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These, when the altar of their God they serve
s, with hallow'd zeal,
Shall wear thy memory on their heart, an everlasting seal.
I hear a voice of wailing, from the islands of the
Sea, Salvation's distant heralds mourn on the heathen ... shores for thee,_
Thy constant love like Gilead's balm refresh'd their weary mind,
And with the holy Evants' name, thine own was strongly twin'd,
But thou from their astonish’d gaze hast like a vision fled,
Just wrapt his mantle round thy breast, then join'd him with the dead.
Farewell ! we yield thee to the grave with many a bitter tear, Though 'twas not meet a soul like thine should longer tarry here; Fond clustering hopes have sunk with thee that earth ean ne'er restore; Love casts a garland on thy turf that may not blos30m more : But thou art where the dream of Hope doth in fruition fade, And love immortal and refined, glow on without a shade. L. H. S. Hartford, February 12th, 1832. == From the New York Observer. visit To the isle of WiGht.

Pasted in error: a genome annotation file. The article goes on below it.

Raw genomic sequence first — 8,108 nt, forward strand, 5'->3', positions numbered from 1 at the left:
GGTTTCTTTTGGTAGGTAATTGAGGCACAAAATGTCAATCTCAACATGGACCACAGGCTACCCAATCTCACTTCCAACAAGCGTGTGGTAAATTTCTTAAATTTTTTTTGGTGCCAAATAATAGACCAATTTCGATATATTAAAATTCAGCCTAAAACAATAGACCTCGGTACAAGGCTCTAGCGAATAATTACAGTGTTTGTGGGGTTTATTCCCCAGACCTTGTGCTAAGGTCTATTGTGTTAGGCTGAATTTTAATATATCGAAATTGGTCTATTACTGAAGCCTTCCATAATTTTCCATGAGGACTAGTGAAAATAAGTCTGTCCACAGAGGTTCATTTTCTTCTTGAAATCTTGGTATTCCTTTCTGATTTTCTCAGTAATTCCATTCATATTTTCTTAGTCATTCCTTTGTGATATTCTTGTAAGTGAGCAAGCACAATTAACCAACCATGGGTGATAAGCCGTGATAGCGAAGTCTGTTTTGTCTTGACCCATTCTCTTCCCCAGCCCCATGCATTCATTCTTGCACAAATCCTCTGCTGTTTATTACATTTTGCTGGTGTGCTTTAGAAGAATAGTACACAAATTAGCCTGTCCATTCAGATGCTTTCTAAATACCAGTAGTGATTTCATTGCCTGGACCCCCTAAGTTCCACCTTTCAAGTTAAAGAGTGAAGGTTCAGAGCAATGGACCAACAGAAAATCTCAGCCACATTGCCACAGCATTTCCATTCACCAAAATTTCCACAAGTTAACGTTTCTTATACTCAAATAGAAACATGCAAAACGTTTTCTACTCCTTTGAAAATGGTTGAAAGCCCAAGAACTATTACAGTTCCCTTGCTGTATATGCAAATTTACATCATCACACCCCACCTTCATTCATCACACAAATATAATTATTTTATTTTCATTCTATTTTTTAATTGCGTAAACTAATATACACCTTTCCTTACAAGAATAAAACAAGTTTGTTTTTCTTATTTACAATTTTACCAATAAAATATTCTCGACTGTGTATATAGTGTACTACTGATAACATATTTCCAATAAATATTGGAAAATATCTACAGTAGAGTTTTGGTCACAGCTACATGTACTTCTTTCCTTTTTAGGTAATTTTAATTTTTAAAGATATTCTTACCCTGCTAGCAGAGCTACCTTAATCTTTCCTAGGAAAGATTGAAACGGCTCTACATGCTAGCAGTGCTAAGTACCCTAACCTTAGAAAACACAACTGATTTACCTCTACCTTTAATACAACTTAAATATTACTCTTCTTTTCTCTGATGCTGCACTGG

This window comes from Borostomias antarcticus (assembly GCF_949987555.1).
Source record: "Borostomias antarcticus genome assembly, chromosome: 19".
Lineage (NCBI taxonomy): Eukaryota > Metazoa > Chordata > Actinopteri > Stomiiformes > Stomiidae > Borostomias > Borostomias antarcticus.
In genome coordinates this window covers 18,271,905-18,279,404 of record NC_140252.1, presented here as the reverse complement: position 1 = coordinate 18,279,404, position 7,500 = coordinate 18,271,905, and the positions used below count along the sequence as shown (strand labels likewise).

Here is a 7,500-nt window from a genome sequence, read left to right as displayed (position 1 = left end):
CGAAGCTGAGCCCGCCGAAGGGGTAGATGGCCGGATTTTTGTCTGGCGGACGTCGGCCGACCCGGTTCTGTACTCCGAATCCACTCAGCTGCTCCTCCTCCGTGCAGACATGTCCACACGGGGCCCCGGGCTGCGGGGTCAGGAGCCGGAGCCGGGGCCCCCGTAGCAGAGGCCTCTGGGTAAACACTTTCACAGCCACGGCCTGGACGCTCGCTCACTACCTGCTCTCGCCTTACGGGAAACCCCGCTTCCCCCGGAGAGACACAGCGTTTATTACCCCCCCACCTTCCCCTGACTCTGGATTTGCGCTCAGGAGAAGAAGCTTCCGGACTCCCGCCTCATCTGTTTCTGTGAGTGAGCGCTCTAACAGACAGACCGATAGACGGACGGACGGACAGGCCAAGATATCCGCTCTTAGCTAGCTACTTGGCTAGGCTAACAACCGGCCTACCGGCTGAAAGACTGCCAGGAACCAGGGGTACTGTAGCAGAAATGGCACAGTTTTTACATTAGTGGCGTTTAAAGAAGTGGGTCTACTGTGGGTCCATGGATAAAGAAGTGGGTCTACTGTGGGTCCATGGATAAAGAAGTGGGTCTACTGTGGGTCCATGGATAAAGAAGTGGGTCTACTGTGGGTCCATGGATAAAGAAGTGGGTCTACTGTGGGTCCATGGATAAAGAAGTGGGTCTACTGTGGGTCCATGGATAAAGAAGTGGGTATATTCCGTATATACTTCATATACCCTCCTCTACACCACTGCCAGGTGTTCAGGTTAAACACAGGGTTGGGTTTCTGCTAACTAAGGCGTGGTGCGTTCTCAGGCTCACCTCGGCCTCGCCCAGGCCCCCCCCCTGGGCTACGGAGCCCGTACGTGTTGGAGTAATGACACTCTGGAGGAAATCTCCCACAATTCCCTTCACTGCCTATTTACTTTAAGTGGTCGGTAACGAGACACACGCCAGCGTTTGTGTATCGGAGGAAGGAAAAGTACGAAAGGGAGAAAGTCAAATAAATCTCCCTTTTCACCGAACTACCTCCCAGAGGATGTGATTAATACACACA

Messrs Editors, In compliance with your request, I herewith send you so much of the account of my visit to the Isle of Wight, as relates chiefly to the “Tracts” written by the Rev. Legh Richmond, the scenes of which are laid in that enchanting spot. It is but a part of a letter, hastily written to my family. I ought to add, that I had not read the “ Dairyman's Daughter” for a number of years before writing the letter, nor had I at that time seen the interesting description of a tour to the Isle of Wight, by the Rev.